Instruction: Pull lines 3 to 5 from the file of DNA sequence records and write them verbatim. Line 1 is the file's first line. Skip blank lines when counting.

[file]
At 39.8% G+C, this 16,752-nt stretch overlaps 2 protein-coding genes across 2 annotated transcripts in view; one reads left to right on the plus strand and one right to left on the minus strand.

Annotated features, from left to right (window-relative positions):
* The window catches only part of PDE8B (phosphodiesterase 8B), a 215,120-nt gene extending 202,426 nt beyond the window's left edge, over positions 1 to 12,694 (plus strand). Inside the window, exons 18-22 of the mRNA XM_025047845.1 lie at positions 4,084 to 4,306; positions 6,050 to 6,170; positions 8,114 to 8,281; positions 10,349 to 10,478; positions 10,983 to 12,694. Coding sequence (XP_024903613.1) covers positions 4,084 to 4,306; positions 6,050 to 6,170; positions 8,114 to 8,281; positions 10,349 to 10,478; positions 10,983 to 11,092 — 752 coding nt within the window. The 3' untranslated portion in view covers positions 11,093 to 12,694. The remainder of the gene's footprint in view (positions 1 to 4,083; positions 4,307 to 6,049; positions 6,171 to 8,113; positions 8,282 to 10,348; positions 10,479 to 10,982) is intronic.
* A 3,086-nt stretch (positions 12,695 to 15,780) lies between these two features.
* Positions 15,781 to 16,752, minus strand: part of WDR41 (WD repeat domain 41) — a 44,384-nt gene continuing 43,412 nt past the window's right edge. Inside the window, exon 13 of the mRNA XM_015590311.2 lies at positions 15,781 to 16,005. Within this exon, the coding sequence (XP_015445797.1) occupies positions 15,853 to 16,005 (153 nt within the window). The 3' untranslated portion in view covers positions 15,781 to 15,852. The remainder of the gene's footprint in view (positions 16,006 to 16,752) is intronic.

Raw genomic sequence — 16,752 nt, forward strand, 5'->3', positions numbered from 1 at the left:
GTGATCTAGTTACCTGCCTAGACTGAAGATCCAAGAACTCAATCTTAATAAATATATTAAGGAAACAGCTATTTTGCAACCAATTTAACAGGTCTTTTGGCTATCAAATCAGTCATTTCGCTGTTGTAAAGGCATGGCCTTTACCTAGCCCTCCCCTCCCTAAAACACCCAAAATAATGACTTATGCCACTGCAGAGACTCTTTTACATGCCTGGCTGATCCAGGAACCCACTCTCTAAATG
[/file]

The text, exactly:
* The window catches only part of PDE8B (phosphodiesterase 8B), a 215,120-nt gene extending 202,426 nt beyond the window's left edge, over positions 1 to 12,694 (plus strand). Inside the window, exons 18-22 of the mRNA XM_025047845.1 lie at positions 4,084 to 4,306; positions 6,050 to 6,170; positions 8,114 to 8,281; positions 10,349 to 10,478; positions 10,983 to 12,694. Coding sequence (XP_024903613.1) covers positions 4,084 to 4,306; positions 6,050 to 6,170; positions 8,114 to 8,281; positions 10,349 to 10,478; positions 10,983 to 11,092 — 752 coding nt within the window. The 3' untranslated portion in view covers positions 11,093 to 12,694. The remainder of the gene's footprint in view (positions 1 to 4,083; positions 4,307 to 6,049; positions 6,171 to 8,113; positions 8,282 to 10,348; positions 10,479 to 10,982) is intronic.
* A 3,086-nt stretch (positions 12,695 to 15,780) lies between these two features.
* Positions 15,781 to 16,752, minus strand: part of WDR41 (WD repeat domain 41) — a 44,384-nt gene continuing 43,412 nt past the window's right edge. Inside the window, exon 13 of the mRNA XM_015590311.2 lies at positions 15,781 to 16,005. Within this exon, the coding sequence (XP_015445797.1) occupies positions 15,853 to 16,005 (153 nt within the window). The 3' untranslated portion in view covers positions 15,781 to 15,852. The remainder of the gene's footprint in view (positions 16,006 to 16,752) is intronic.